Wednesday, March 2, 2016

O for a thousand tongues

The hymn, "O for a Thousand Tongues to Sing" has been on my mind the last few days. It's featured in my devotional reading today.

I looked it up and learned that, it comes from an 18 stanza poem that Charles Wesley wrote in 1739 to celebrate the one year anniversary of a profound renewal of his faith. He had been seriously ill and was plagued with doubts. A group of Christians ministered to his physical needs and shared their testimonies with him. As he read his Bible, Wesley was deeply affected and found peace with God. His strength began to return soon after that.* 

"Wesley acquired the title phrase of this text from Peter Böhler, a Moravian, who said to Wesley, 'If I had a thousand tongues, I would praise Christ with them all'"** 

I pray that I will have so much love for God that I will praise him more with the one tongue that I do have! 

I found the original 18 stanza poem written by Wesley on Wikisource. Here are the first six stanzas that he wrote for the poem to commemorate his spiritual renewal. Although they aren't included in our hymnals, they are well worth reading. I love how they both teach the Gospel and tell the story of his renewal. I especially like the fifth stanza. I too feel a crescendo of joy welling up in my spirit, along with the author, as I read of Christ's atoning blood and love for me. The verses we sing are taken from the remaining 12 stanzas. The title phrase occurs in the first line of the seventh stanza.
"Glory to God, and praise and love
Be ever, ever given,
By saints below and saints above,
The church in earth and heaven.

On this glad day the glorious Sun
Of Righteousness arose;
On my benighted soul He shone
And filled it with repose.

Sudden expired the legal strife,
’Twas then I ceased to grieve;
My second, real, living life
I then began to live.

Then with my heart I first believed,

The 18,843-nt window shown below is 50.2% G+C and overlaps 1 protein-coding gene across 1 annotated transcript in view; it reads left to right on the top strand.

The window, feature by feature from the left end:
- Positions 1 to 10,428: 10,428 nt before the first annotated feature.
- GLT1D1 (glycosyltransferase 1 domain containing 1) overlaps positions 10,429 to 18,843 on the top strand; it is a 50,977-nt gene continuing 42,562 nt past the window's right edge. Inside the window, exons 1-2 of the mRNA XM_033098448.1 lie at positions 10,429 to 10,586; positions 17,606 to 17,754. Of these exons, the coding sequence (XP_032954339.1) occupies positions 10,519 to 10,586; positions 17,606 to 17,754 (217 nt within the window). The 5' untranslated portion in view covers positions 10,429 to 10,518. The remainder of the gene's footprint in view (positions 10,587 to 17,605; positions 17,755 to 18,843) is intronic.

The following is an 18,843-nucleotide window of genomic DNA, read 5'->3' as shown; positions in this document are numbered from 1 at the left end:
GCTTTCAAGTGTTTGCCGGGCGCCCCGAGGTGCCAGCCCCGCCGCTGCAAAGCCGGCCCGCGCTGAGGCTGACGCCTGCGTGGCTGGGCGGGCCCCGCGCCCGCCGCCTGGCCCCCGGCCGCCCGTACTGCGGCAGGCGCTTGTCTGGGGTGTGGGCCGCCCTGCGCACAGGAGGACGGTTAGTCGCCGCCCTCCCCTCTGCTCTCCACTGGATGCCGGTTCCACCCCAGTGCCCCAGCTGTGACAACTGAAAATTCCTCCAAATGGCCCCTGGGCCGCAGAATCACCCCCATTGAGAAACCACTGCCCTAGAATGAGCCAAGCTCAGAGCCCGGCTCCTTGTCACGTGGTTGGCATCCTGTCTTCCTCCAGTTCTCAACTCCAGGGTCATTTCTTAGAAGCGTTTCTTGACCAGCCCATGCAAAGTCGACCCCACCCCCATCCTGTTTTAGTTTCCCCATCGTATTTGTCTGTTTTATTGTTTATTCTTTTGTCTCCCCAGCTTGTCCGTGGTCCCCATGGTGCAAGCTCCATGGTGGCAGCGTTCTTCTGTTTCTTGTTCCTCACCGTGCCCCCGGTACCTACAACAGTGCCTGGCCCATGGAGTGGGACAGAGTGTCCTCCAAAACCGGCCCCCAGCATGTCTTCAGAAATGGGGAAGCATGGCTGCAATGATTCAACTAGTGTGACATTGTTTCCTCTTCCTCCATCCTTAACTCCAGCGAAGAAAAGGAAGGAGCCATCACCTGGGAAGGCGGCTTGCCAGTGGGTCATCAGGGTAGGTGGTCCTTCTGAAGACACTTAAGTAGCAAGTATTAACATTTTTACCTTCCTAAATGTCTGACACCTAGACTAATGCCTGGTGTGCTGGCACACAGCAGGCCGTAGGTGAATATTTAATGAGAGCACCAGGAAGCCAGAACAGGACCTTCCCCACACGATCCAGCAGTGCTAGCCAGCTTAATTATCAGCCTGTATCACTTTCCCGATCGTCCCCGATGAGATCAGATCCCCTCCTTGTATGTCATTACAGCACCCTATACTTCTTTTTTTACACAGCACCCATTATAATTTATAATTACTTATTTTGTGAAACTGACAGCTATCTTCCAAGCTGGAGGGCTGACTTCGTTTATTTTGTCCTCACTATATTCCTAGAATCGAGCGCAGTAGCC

Believed with faith divine,
Power with the Holy Ghost received
To call the Savior mine.

I felt my Lord’s atoning blood
Close to my soul applied;
Me, me He loved, the Son of God,
For me, for me He died!

I found and owned His promise true,
Ascertained of my part,
My pardon passed in heaven I knew
When written on my heart."
Then the part we sing starts here:
My hymnal has 5 verses. I found this version on  It comes from "Lutheran Service Book" 2006. Wesley's poem of course has about 12 more stanzas to go, but that seems a little long to quote here.

1 Oh, for a thousand tongues to sing
My great Redeemer's praise,
The glories of my God and King,
The triumphs of His grace!

2 My gracious Master and my God,
Assist me to proclaim,
To spread through all the earth abroad,
The honors of Thy name.

3 Jesus! The name that charms our fears,
That bids our sorrows cease;
'Tis music in the sinner's ears,
'Tis life and health and peace.

4 He breaks the pow'r of canceled sin;
He sets the pris'ner free.
His blood can make the foulest clean;
His blood avails for me.

5 Look unto Him, ye nations; own
Your God, ye fallen race.
Look and be saved through faith alone,
Be justified by grace.

6 See all your sins on Jesus laid;
The Lamb of God was slain;
His soul was once an off'ring made
For ev'ry soul of man.

7 To God all glory, praise, and love
Be now and ever giv'n
By saints below and saints above,
The Church in earth and heav'n.

My hymnal also includes, "Hear Him, ye deaf; His praise, ye dumb, Your loosened tongues employ; Ye blind, behold your Savior come; And leap, ye lame, for joy."  

*You can read more about the song and Wesley's renewal at

**"(Böhler was actually quoting from Johann Mentzner's German hymn 'O dass ich tausend Zungen hätte')."

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